Tuesday, 31 March 2015

Painful progress: setting up my new studio

There are two things in life with which I struggle: tidying (and cleaning) and admin.  The last week has been full of them both.
Furniture waiting to be made for Gillian Cooper Studio

I desperately want to start making again now my exhibition is up, but before I am allowing myself to do that, I need to get my studio organised for teaching.  In the abstract this is really exciting.  In reality, it is a bit of a nightmare because I need to tidy, organise and do the admin.  The teaching bit will be fun as is designing the classes, but removing all my stuff from the studio and working out what goes where – not really in my skill set!  I did start last week with good intentions and I was making slow progress, but on Saturday, I was ordered by R to stop pfaffing about, take everything out and start from an empty shell adding in only what was required.  This was a nice idea, but of course, where do we store everything in the meantime?  So we got as far as removing everything that was on the floor.  The playroom now has an extra table, the hall the embroidery thread unit, the kitchen the comfy chair and the spare bedroom and its en-suite bathroom are full of sewing machines, boxes of fabric and dyeing stuff.  What R has forgotten is last time he suggested this approach was when we had the studio built four years ago and I’m still emptying my stuff out of the old room I used as a studio.  This has become urgent as it is being turned into a kids bedroom (why does everything happen at once?!), so goodness knows when I will see any of these rooms again!
One of the less flattering photos ever of me!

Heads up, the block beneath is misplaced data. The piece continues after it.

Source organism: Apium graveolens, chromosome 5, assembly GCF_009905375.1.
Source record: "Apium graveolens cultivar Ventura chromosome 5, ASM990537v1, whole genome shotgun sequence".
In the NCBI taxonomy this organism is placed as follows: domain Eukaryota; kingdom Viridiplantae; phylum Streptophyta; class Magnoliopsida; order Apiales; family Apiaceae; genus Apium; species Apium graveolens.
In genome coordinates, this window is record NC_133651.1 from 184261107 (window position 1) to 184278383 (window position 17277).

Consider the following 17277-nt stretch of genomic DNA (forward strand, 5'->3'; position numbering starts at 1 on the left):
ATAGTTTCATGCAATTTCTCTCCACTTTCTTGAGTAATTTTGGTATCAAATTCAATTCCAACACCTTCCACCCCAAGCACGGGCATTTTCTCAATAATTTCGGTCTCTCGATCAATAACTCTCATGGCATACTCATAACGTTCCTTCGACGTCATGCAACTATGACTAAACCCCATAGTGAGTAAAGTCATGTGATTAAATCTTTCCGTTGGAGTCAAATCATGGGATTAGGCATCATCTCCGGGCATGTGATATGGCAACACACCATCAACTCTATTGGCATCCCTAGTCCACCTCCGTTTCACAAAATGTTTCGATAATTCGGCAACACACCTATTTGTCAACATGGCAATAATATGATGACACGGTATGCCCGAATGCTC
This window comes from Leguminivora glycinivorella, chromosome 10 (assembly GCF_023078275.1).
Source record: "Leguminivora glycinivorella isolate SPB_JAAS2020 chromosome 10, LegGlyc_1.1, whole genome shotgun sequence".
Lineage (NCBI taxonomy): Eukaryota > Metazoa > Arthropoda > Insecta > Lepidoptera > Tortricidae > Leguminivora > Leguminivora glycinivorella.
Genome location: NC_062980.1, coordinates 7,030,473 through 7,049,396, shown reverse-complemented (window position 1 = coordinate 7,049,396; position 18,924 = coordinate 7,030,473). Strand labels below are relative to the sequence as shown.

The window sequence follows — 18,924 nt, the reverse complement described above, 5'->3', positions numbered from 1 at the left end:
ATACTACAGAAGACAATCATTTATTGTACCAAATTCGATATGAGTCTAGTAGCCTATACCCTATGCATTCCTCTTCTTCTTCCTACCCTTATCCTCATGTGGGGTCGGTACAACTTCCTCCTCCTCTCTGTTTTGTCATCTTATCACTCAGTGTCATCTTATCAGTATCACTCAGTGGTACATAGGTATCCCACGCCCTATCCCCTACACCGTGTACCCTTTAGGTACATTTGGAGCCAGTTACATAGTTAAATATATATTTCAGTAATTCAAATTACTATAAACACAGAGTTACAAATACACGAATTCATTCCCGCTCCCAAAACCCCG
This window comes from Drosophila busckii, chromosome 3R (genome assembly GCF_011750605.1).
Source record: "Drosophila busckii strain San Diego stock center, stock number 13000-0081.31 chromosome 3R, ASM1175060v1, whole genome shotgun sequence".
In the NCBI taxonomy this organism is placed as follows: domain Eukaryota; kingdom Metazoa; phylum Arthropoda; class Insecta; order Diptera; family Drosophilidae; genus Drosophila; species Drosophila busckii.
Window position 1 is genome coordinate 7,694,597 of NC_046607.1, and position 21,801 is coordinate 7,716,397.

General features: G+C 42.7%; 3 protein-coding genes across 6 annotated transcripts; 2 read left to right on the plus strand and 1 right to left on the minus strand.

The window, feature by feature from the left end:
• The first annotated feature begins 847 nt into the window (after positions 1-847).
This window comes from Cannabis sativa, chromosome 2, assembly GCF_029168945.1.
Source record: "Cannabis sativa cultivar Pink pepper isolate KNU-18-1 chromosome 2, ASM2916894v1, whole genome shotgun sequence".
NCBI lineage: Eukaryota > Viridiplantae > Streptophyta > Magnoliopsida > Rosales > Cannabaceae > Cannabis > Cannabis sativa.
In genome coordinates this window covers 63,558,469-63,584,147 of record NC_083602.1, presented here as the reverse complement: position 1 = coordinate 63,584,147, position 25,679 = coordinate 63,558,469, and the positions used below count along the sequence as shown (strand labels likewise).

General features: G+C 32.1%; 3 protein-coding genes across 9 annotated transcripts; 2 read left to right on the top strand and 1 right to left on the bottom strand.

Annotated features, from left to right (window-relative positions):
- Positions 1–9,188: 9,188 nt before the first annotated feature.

At least it has meant that I got the floor in the studio repainted on Sunday.  I was fired up to get all the new furniture in, but I can’t for at least 72 hours.  So come tomorrow evening, hopefully the studio will look like a new teaching one, even if all the tidying and sorting needs to continue.  Any good tidying tips anyone?  Please do not suggest not buying in the first place or binning everything.  I know that and it is not pretty to watch a grown woman cry!
Just to prove I did the floor myself

Thursday, 26 March 2015

Video of Unsung Muses at Farfield Mill

This is a video of Unsung Muses at Farfield Mill.  [Please note it will not work on Apple products.  Trying to sort out this new technical difficulty]

As I said in my earlier post, I stupidly shot it vertically rather than horizontally as I was shooting it on my phone and the figures are vertical, so it seemed the best way to do it.  Luckily, thanks to a simple google search (“how do I rotate a video”), I found a way to turn it round.   
There is no sound beyond my gentle/spooky footsteps – I didn’t want to add a commentary and my next task is to find a website that has the right type of music to play in the background.  I have a strong sense of what that soundscape should be, but being one degree off tone-deaf, I can’t communicate it to anyone.  It is one of my ambitions though to work with a musician to create an overall exhibition experience, assaulting both sight and sound.  Anyone know of someone daft enough to want to work with me?

This is only my second attempt at video, we rarely even video the kids, preferring to photograph, but it is the best way to document an exhibition like this.  So my goal for my next one I suppose is to add some commentary – do you feel it needs it?

Monday, 23 March 2015

Inspiration: everyday materials, sheep, exhibitions, talks... and Ikea!

I haven’t written an ‘inspiration’ blogpost for a while – I’ve been so busy making the work I was already inspired about and getting everything to exhibition standard, which also involves remembering to pack things like staple guns and labels.

So now that the exhibition is up, I feel I can get back to normal and start looking again and get inspired, rather than have tunnel vision and just focus on the show.

On Friday morning when I went to photograph the exhibition, it was a beautifully sunny spring morning.  I intended to go for a walk in the countryside in my inappropriate footwear (see I was too focussed on the exhibition), but instead I was distracted by this tractor and other old industrial, rusting machinery in one of the workshops besides Farfield Mill.  I think they are wonderful.

I did also make it into the fields because I felt I should and the sheep were just crying out (or baa-ing) to be photographed!